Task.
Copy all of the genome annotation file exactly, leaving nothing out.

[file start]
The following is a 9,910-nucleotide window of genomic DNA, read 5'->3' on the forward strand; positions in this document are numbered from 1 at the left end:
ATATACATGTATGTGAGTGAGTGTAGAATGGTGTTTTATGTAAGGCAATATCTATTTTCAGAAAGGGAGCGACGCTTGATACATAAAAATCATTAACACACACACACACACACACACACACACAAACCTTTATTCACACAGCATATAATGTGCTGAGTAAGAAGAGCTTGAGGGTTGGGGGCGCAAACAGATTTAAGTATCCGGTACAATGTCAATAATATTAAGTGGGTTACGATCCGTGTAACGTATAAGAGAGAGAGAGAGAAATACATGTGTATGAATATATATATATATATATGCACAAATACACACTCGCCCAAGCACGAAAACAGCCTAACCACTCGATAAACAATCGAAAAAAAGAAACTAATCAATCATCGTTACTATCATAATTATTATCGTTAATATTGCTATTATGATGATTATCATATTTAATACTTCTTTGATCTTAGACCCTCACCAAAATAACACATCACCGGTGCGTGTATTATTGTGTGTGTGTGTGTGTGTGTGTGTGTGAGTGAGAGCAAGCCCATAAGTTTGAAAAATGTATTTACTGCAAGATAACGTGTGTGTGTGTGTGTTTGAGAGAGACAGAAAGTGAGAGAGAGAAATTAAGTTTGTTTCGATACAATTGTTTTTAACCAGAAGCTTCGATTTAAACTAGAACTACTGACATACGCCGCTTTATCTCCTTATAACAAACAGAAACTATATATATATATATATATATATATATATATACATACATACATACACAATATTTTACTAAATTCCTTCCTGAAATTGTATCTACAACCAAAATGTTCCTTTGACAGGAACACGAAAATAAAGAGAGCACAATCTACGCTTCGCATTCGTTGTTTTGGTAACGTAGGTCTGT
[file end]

The following is a 9,910-nucleotide window of genomic DNA, read 5'->3' on the forward strand; positions in this document are numbered from 1 at the left end:
ATATACATGTATGTGAGTGAGTGTAGAATGGTGTTTTATGTAAGGCAATATCTATTTTCAGAAAGGGAGCGACGCTTGATACATAAAAATCATTAACACACACACACACACACACACACACACAAACCTTTATTCACACAGCATATAATGTGCTGAGTAAGAAGAGCTTGAGGGTTGGGGGCGCAAACAGATTTAAGTATCCGGTACAATGTCAATAATATTAAGTGGGTTACGATCCGTGTAACGTATAAGAGAGAGAGAGAGAAATACATGTGTATGAATATATATATATATATATGCACAAATACACACTCGCCCAAGCACGAAAACAGCCTAACCACTCGATAAACAATCGAAAAAAAGAAACTAATCAATCATCGTTACTATCATAATTATTATCGTTAATATTGCTATTATGATGATTATCATATTTAATACTTCTTTGATCTTAGACCCTCACCAAAATAACACATCACCGGTGCGTGTATTATTGTGTGTGTGTGTGTGTGTGTGTGTGTGAGTGAGAGCAAGCCCATAAGTTTGAAAAATGTATTTACTGCAAGATAACGTGTGTGTGTGTGTGTTTGAGAGAGACAGAAAGTGAGAGAGAGAAATTAAGTTTGTTTCGATACAATTGTTTTTAACCAGAAGCTTCGATTTAAACTAGAACTACTGACATACGCCGCTTTATCTCCTTATAACAAACAGAAACTATATATATATATATATATATATATATATATACATACATACATACACAATATTTTACTAAATTCCTTCCTGAAATTGTATCTACAACCAAAATGTTCCTTTGACAGGAACACGAAAATAAAGAGAGCACAATCTACGCTTCGCATTCGTTGTTTTGGTAACGTAGGTCTGT